April 2, 2016

Just Lather, That's All

Gateway 2016 School2School HANDS Team:

This morning something very, very special happened - we got to sleep in until 7:00! Breakfast wasn't until 7:30. And now, a word about the food. There are three very solid square meals every day that we get here. Students have found breakfast to be the most unique. We often have toast, fresh juice and cereal. Sometimes we have pancakes or eggs. Occasionally we have gallo pinto (Nicaragua's national dish of rice and beans). Lunch is usually rice, beans, chicken and some kind of vegetable, and supper is usually rice, beans, chicken and some kind of vegetable. The team will tell you, however, that they still like chicken! It's cooked in so many ways! And it's well seasoned. And we're hungry!

So, we woke up late, ate pancakes (the Dutch kind if you know what I mean) and boarded the bus for our team cultural day. This is the first day where we're on our own as a team, and we are doing truly touristy things. We drove a half an hour south of the city to a working potter's house. Currently the shop and store front are owned and operated by a woman and her sons. They also have a few people working for them. We were given a great demonstration of the spinning and forming of vases and urns, saw where the pottery was fired, and then got to do some shopping!

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After loading our carefully packaged pottery purchases into the bus, we went further down the highway to the nearest volcano - Mombacho! At the foot of the mountain is a little jewel of a tourist attraction, the Mombacho Zip Line Adventure. The group was a little bit nervous and a lot excited. We geared up, which was fairly quick, and mostly consisted of finding a helmet that fit Mr. Kooman's head. Thankfully the only reason one wears helmets are not for the zip-lining itself, but to protect oneself inside the truck as we rattled our way to the top of the course. Our guides (four guys who didn't share their names) were funny, fast and efficient. They moved us from platform to platform quickly and safely. Everyone participated, everyone enjoyed the experience. Beautiful birds flitted around us, and a family of howler monkeys were too hot to hoot, thankfully, they were just hanging in the shade of an enormous tree.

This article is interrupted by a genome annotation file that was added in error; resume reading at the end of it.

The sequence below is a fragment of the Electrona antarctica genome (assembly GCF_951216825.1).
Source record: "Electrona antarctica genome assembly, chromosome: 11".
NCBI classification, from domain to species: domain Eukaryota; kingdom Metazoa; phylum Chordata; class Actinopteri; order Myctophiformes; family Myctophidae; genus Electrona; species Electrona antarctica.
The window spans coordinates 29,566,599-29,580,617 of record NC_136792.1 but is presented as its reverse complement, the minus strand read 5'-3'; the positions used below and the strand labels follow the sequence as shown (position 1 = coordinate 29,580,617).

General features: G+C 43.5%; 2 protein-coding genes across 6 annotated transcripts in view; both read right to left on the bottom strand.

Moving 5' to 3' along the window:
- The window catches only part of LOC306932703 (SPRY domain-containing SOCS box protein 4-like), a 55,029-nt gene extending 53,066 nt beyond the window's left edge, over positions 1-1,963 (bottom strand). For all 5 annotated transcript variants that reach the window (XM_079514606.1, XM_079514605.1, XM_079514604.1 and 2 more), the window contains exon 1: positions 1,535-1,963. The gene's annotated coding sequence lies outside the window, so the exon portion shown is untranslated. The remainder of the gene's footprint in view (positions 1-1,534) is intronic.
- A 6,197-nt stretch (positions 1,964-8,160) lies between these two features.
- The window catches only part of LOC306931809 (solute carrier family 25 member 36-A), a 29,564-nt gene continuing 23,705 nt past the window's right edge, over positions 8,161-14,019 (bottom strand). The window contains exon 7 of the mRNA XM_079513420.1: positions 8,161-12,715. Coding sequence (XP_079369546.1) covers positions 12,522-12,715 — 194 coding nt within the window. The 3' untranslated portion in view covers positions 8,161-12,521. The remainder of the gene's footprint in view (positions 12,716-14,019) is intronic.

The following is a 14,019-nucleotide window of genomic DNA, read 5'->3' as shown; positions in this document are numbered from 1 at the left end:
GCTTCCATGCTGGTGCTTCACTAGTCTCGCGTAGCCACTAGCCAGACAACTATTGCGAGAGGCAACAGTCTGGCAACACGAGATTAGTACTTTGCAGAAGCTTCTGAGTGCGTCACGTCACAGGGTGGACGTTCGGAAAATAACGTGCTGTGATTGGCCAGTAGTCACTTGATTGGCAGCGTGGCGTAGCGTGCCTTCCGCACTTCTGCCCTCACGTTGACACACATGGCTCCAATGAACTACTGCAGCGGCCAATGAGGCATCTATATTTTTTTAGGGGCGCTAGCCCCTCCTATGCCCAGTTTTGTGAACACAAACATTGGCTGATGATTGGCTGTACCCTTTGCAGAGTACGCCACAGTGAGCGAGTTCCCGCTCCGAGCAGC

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Historically, on the cultural day, we spend time touring Lake Nicaragua. This year we did that on our field trip with Bautista Libertad students, so we had some time to explore the beautiful town of Granada. We did some learning about the main cities in Nicaragua, and Granada was the first settlement the Spanish created after bringing boats from the Atlantic up the river into Lake Nicaragua. It was the cultural, economic and political hub of the colony for hundreds of years. In the 1900s Granada was the capital for the Conservative element in the country, with Leon being the Liberal capital. It's colonial appearance is still in tact, especially because the old buildings were not damaged in the 1972 earthquake. A beautiful church stands in the main city square, and a vibrant market surrounds it. Many tourists flock to Granada to explore, shop or just simply have a coffee in the town square.

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Students had a healthy chicken lunch in the air-conditioned comfort of Tip Top (39 degrees in Granada!) and then had time to wander around the main square. Like we should at all times, students were instructed to keep their eye on the church as a landmark, never wandering too far outside of its shadow as they spent a few dollars and perused the stalls. American dollars are preferred in Nicaragua. Fresh, new bills are the preferred kind, but the official currency the Cordoba is also accepted of course. Right now the exchange is 28 to 1 (American Dollar).

Lesther and Peter took us through Granada's old market, where the stalls are tight, the alleys narrow, and the food less touristy and more authentic. What an experience. Peter, Lesther, Chris and Mauricio stopped for a haircut. A straight shave and a haircut for 50 cordobas each. Just under $4. What a deal!


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There was even a little bit of time when the haircuts went longer than expected, to explore Granada's beautiful cathedral. Inside are many icons and symbols of the Catholic Faith. The building is vast, with apses, chapels and narthex's to explore. Birds fluttered around, parishioners were in prayer, a Sunday School (Saturday School?) class was taking place, and beggars asked for alms at all of the doors. A lot going on.



After a hot day, it was time for some refreshment at the over-airconditioned Pizza Hut in Managua. It was Bailey's 18th birthday today, and it was fun to celebrate with her. The ladies even bought here a cake, and the Pizza Hut staff sang a nice little ditty for her.

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Karla-Maria Ponce
EduDeo Staff
Apr 6, 2016 at 11:01 am

Happy Birthday to Bailey! I hope she had a great time celebrating her special day in Managua!

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